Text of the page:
According to a new study conducted by German researchers, even somehow magically removing massive amounts of CO2 from the atmosphere won’t solve our climate problems – we need to find ways to stop emitting.

The research, published in Nature Climate Change shows that there is no ‘technofix’ that would allow humans to continue with the ‘business as usual’ and continue burning up oil, gas and coal at the same rates without drastic consequences.

Image in Creative Commons, as uploaded by jppi on Morguefile.

Sabine Mathesius (of the Helmholtz Centre for Ocean Research in Kiel and the Potsdam Institute for Climate Impact Research) and her team have decided to model what the effects of a yet undeveloped technology that would remove massive amounts of CO2 from the atmosphere. No one knows how or if that could be done, but the reasoning behind the experiment was the following: let’s say everything goes out fine and we find a way – will things be OK? Plausibly, we could remove carbon dioxide from the atmosphere at the rate of 90bn tons a year by planting more trees or developing new CO2 storage technologies. That’s twice as more than what we’re spewing out in the atmosphere now.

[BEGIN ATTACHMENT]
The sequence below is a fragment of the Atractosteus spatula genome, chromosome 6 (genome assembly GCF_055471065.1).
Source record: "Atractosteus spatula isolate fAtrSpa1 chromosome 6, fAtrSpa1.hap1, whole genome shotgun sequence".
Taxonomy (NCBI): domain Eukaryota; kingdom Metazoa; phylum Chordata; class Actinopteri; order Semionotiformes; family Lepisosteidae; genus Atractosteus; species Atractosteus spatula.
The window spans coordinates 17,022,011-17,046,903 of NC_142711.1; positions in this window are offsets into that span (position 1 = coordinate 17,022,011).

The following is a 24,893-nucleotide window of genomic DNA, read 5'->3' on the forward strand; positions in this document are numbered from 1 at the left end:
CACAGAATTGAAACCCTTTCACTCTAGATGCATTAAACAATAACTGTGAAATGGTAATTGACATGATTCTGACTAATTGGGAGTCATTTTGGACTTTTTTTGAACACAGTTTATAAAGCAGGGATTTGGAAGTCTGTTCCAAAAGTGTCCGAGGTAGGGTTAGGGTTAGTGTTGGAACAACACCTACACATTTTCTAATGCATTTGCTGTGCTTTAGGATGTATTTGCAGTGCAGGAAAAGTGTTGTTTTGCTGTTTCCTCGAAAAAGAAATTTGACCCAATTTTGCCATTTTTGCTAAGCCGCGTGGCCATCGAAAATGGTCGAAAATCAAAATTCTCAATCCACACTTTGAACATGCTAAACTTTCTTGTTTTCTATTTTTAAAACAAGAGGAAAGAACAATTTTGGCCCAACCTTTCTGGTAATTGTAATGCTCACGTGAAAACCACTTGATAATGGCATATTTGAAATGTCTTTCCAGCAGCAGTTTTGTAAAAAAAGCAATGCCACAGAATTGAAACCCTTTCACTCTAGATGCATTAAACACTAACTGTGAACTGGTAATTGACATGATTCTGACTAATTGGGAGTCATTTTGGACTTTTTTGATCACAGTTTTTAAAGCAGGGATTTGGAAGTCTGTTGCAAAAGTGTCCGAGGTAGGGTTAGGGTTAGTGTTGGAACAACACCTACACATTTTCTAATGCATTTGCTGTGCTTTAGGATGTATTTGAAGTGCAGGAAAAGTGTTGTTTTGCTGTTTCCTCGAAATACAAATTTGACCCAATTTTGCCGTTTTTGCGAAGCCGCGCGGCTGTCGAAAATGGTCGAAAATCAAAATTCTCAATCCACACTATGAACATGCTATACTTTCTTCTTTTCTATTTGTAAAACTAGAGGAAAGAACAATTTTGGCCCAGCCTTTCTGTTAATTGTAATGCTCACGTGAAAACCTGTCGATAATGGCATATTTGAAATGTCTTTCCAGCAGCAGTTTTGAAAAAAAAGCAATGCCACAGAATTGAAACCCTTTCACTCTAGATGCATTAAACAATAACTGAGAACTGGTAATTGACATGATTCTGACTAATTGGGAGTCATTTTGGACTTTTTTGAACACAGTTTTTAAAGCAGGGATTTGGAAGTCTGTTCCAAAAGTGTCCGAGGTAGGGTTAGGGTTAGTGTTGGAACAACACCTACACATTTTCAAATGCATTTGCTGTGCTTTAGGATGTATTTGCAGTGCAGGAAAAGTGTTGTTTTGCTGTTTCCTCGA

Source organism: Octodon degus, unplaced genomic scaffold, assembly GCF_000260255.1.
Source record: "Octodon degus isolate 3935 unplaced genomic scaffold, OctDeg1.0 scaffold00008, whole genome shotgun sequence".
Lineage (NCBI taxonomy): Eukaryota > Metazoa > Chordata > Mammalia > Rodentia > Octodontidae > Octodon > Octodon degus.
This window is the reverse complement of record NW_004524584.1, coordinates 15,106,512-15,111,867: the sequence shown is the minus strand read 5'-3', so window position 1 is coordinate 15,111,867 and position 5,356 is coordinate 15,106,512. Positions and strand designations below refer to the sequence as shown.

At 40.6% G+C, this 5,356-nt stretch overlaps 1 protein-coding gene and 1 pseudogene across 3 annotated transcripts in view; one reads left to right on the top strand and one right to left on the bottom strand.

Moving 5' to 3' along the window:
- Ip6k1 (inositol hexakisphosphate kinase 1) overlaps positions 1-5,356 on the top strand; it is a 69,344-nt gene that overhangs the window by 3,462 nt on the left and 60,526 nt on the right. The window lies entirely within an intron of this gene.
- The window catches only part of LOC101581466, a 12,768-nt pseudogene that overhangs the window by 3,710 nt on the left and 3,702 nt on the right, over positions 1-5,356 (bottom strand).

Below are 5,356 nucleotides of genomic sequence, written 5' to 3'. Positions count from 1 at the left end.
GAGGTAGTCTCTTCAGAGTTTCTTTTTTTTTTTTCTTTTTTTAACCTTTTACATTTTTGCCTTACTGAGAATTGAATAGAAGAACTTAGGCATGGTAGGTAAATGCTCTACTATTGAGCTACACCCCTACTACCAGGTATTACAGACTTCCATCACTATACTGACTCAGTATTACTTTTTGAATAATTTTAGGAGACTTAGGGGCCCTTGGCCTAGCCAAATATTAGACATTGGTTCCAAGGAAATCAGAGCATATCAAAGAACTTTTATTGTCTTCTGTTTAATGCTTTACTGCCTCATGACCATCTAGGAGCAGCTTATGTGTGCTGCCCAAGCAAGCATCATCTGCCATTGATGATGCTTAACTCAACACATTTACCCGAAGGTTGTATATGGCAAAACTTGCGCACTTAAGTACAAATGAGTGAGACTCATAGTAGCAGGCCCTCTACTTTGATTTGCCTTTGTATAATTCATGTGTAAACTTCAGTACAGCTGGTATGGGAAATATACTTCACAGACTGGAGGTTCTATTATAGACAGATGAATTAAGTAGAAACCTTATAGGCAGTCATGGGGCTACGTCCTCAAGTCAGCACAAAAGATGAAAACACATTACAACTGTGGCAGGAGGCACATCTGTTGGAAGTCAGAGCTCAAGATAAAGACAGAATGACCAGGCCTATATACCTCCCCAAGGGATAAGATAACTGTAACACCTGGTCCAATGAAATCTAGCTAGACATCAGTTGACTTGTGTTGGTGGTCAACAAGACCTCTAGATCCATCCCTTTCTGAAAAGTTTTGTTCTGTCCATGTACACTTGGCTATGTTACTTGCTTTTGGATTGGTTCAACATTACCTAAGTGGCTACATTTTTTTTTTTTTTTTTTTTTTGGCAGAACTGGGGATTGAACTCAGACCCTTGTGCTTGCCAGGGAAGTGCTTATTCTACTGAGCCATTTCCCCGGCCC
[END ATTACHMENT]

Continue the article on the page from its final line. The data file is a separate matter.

“Interestingly, it turns out that after ‘business as usual’ until 2150, even taking such enormous amounts of CO2 from the atmosphere wouldn’t help the deep ocean that much – after the acidified water has been transported by large-scale ocean circulation to great depths, it is out of reach for many centuries, no matter how much CO2 is removed from the atmosphere,” said a co-author, Ken Caldeira, who is normally based at the Carnegie Institution in the US.

Basically, the changes we’re already imposing on the planet are long reaching, and right now, we’re only seeing the tip of the iceberg. For hundreds of years to come, the effects of what we are doing now will be felt. By 2500, ocean surface temperatures would have increased by 5C, but that’s not the only problem. CO2 would sink into the oceanic waters, raising acidity to a level which would make life extremely difficult for fish and shellfish.

“In the deep ocean, the chemical echo of this century’s CO2 pollution will reverberate for thousands of years,” said co-author Hans Joachim Schellnhuber, who directs the Potsdam Institute. “If we do not implement emissions reductions measures in line with the 2C target in time, we will not be able to preserve ocean life as we know it.”

The takeaway message is simple: even if we find a way to eliminate CO2 from the atmosphere, the consequences will be dire, just based on what we’ve done so far. If we don’t, the effects are almost inconceivable.

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